Please ensure Javascript is enabled for purposes of website accessibility

Franchise leader pumped for growth

  • By
  • | 7:44 a.m. February 13, 2014
  • | 2 Free Articles Remaining!
  • News
  • Share

An ambitious effort to marry franchise-based marketing and branding techniques with the physical therapy industry is paying off for Jim Abrams.

The entrepreneur behind the rise of several successful national franchise companies, including Clockwork Home Services, Abrams co-founded Sarasota-based Fyzical in 2012. The company has since grown rapidly, from 19 new franchise locations to expanding its practice focus, and name, to Fyzical Therapy and Balance Centers. It now has branded facilities on both Florida coasts, and is in negotiations with multiple other potential franchisees.

Fyzical's latest triumph: A prime exhibit spot to showcase its business model at the American Physical Therapy Association Combined Sections Meeting in Las Vegas, held Feb. 3-6.

“We are doing really well,” Abrams tells Coffee Talk. “It's kind of like a snowball going downhill. People were afraid to be one the first (franchisees) but this has picked up speed as it goes.”

Abrams helped build Clockwork, a chain of plumbing, electrical and heating and air-conditioning companies, into a $215 million business in 10 years. Toronto-based Direct Energy bought Clockwork in July 2010 for $183 million.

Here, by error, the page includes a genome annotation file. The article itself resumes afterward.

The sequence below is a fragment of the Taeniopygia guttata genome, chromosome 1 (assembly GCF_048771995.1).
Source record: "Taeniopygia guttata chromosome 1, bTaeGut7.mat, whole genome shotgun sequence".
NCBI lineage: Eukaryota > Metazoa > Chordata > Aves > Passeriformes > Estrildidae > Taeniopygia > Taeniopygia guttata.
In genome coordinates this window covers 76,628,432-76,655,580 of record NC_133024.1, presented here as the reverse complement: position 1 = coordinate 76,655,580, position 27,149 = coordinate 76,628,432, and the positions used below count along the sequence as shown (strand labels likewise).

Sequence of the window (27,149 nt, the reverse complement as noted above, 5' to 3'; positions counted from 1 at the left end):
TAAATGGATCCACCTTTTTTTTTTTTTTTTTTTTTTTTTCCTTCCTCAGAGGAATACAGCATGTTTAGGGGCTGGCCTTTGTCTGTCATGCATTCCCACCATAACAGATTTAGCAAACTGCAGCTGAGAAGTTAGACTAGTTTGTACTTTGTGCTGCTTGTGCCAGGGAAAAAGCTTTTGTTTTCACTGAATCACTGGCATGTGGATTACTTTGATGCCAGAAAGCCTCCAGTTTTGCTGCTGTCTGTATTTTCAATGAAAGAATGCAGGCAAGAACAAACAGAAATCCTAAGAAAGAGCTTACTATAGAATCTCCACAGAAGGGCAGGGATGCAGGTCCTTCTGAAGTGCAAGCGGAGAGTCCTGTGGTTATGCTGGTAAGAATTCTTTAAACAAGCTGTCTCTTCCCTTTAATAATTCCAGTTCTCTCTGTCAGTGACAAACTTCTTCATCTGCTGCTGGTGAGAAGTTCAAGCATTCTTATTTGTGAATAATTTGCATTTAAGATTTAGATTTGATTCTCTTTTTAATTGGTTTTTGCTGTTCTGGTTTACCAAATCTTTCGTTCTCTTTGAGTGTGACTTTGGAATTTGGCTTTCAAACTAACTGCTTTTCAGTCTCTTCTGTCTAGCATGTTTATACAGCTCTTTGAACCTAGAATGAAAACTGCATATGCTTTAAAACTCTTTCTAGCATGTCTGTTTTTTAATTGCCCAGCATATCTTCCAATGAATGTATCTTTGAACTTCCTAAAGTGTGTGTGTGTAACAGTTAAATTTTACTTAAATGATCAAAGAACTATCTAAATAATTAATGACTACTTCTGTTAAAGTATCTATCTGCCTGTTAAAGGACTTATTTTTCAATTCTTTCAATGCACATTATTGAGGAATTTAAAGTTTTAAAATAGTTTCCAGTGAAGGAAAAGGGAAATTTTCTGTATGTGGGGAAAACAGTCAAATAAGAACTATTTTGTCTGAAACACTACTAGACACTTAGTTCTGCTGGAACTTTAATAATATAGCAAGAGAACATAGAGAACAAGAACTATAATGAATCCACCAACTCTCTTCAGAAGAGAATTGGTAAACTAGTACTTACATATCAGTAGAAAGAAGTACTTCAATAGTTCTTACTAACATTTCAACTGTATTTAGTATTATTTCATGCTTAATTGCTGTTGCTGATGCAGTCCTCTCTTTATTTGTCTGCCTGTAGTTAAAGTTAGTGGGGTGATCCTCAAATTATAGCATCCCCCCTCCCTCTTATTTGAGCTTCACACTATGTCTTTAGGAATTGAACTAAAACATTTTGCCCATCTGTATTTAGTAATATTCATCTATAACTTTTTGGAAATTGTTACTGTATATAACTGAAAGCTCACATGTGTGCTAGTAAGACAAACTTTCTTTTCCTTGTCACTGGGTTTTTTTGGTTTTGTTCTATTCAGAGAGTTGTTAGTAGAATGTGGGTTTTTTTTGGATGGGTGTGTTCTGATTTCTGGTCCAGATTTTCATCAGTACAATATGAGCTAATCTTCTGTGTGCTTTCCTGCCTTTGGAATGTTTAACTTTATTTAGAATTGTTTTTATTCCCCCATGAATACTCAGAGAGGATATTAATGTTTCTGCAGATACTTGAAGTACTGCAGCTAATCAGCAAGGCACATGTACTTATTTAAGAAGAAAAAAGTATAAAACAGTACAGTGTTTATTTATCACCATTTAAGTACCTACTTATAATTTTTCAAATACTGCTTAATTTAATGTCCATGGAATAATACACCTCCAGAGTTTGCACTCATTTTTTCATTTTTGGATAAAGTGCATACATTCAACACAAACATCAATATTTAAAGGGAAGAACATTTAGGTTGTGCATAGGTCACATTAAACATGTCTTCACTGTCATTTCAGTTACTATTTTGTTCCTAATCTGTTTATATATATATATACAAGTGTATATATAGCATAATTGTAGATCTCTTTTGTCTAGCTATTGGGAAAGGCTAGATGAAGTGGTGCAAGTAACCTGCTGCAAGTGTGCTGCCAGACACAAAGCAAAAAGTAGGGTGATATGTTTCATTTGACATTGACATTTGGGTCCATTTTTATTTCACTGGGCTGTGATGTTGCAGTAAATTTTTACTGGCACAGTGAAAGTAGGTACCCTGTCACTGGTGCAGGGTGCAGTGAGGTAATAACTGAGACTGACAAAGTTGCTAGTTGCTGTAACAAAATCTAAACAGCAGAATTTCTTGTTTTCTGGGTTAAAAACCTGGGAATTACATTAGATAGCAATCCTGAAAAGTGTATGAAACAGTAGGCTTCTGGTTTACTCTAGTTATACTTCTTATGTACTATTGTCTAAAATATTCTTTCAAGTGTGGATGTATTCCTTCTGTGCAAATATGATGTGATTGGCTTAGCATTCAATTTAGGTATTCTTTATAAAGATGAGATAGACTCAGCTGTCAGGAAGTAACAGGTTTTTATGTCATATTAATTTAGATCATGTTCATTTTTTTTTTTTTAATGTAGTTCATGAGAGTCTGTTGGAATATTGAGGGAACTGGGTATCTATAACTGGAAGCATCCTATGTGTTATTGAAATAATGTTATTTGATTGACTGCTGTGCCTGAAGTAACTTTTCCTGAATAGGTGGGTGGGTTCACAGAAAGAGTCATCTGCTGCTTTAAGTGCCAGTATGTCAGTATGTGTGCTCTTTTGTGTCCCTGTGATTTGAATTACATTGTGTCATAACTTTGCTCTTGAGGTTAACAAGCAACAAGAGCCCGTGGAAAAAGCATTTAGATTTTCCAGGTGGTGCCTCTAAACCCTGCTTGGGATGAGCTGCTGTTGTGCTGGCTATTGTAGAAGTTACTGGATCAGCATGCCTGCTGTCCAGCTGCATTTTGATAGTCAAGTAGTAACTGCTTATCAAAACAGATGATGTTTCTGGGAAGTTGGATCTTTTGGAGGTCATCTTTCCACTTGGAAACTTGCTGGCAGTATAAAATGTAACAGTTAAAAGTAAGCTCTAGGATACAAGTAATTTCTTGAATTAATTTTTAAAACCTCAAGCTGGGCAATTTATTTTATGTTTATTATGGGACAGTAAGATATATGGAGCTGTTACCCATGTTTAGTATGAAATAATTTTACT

Abrams consulted for Direct Energy a short time, but he longed for another big challenge. Fyzical fit that need. He expects to sign up at least 40 more franchisees this year and to have 400 within five years. That's a sizable player in the fragmented $32 billion physical therapy industry, where there is no Starbucks-like national brand leader.

The strategy Abrams and his team have taken at Fyzical is similar to Clockwork: Find solid, competent and technically proficient physical therapists who are somewhat lacking in branding, marketing and daily business operations skills. Fyzical, to that point, has invested more than $3 million to develop proprietary diagnostic technologies and outcome treatment focused business practices.

With more than four decades in franchising and leading major growth businesses, Abrams isn't easily surprised. But he has had one revelation in his Fyzical experience: The amount of rules and regulations in health care is daunting.

That's not all bad, though. Abrams, like many business owners, believes bureaucratic purgatory, and its increasing paperwork and shrinking reimbursements, is now an accepted cost of doing business in health care. To Abrams, that means a big barrier to entry to the scale he envisions for Fyzical. “I didn't understand in its entirety how regulated this industry is,” Abrams says. “It's hard for the small guy.”


Latest News


Special Offer: Only $1 Per Week For 1 Year!

Your free article limit has been reached this month.
Subscribe now for unlimited digital access to our award-winning business news.
Join thousands of executives who rely on us for insights spanning Tampa Bay to Naples.